Social stories are not just limited to children with developmental disorders. Children without any diagnosed disorders can also benefit from using this tool, especially when they are struggling to understand certain social situations or behaviors. Social stories have been used in schools as an effective way of teaching students about appropriate behaviors and social skills.

Social stories are now even more accessible to children and their families because there are several online resources who offer a wide variety of social stories that can be easily downloaded and customized for individual needs. Parents and teachers can also create their own social stories to fit specific situations and behaviors.

Parents can make their own social stories for their children and they can be purchased online. When your child has been reading a social story it's important to remind them about the story the new skills they've learned from the story. When the child is successful, it's very important to reward them with a lot of encouragement and praise.

examples of a social story sensory processing disorder parent support social story social stories for kids
sensory processing disorder parent support social story social stories for kids
Social stories have become an extremely valuable tool in helping children with sensory processing disorder and other developmental disorders navigate through challenging social situations. These stories provide a visual and descriptive representation of social behaviors that children may have difficulty understanding.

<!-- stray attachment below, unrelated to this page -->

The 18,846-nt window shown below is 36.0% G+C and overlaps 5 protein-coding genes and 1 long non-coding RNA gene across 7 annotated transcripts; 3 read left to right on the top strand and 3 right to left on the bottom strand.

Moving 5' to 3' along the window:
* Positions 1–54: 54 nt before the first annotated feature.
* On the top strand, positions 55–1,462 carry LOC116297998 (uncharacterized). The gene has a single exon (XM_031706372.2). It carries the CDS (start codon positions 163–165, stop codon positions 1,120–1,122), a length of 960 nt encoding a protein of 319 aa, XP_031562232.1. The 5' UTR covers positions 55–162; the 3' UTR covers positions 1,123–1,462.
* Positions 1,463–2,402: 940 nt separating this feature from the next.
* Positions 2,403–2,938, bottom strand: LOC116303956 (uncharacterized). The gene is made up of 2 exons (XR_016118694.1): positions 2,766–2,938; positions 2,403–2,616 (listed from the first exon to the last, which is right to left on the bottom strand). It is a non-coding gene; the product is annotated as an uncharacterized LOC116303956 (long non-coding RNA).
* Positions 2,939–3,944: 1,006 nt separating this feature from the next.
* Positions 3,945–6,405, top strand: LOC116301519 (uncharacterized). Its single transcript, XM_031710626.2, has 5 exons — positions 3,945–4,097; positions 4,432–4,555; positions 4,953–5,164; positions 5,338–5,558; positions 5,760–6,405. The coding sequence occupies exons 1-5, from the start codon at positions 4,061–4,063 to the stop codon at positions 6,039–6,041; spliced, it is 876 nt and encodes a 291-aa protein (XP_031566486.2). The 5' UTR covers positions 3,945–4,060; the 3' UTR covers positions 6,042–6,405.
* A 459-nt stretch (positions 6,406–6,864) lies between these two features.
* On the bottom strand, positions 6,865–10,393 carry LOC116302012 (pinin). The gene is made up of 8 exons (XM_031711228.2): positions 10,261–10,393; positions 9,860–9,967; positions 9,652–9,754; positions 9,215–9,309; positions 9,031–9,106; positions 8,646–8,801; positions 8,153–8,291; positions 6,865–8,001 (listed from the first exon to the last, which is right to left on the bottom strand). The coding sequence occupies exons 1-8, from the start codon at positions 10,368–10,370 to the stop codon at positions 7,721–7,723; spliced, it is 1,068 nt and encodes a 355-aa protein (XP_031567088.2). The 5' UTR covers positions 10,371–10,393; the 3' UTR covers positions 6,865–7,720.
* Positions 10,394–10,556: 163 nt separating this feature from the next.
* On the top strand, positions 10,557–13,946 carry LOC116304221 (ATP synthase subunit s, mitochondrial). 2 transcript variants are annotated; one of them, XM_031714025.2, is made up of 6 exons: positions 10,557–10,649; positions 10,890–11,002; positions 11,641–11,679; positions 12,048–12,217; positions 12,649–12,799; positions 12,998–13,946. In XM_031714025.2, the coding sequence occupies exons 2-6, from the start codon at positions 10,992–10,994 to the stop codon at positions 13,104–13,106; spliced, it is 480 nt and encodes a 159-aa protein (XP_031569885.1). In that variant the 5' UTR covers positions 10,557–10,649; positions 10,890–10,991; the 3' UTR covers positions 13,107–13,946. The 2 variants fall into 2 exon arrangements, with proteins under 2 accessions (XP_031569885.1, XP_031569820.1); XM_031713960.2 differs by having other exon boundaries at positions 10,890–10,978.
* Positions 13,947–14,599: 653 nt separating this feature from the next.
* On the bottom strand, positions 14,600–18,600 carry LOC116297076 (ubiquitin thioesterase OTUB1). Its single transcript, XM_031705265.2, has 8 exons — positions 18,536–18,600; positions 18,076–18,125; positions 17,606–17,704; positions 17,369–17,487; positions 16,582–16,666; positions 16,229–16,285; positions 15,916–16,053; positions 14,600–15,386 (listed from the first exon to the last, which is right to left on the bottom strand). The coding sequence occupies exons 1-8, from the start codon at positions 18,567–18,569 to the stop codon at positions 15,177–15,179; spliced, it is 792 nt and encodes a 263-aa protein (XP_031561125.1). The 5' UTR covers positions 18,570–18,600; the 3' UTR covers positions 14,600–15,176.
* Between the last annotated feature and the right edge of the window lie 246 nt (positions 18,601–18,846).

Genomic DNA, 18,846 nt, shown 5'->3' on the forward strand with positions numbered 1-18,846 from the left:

Using social stories, children can improve their social skills, understand social cues and behaviors, and gain confidence in handling social situations. It is a highly effective and convenient tool that has positively impacted the lives of many children and their families. If you would like to use social stories you can always consult with your child's phycologist or therapists for direction.
A social story should have details about the situation, what usually happens in the situation and what behaviors are expected in that situation. This will help your child with difficult and challenging behaviors , while learning new skills.
Social stories can be downloaded to their iPad, printed for them for at home or while they are out, they can be purchased, parents or therapists can make them too. 
They can be created in past, present or future tense. They can be custom made for certain situations made just for your child. Most social stories use illustrations because it's easier for some children to learn visually using step by step photos.
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DISCLAIMER: I am not an Occupational Therapist. I am an adult who has Sensory Processing Disorder, a sensory parent and a Grandma. The information on this website is not medical advice and does not replace the information that your child's therapists gives you. These are just ideas and information that I have learned myself over the years of being a parent and an adult living with SPD. If you are concerned for your child, please always seek medical attention through a family doctor, pediatrician or therapist. This website is for suggestions and informational purposes only. Each child is different and what works for one child may not for another because all children have different needs. Please always consult with a professional. Amazon offers a small commission on products sold through their affiliate links on my website.  Each of your purchases through links on my website for Amazon affiliation links or sponsored links support me but no additional cost to you so thank you. I appreciate it so much!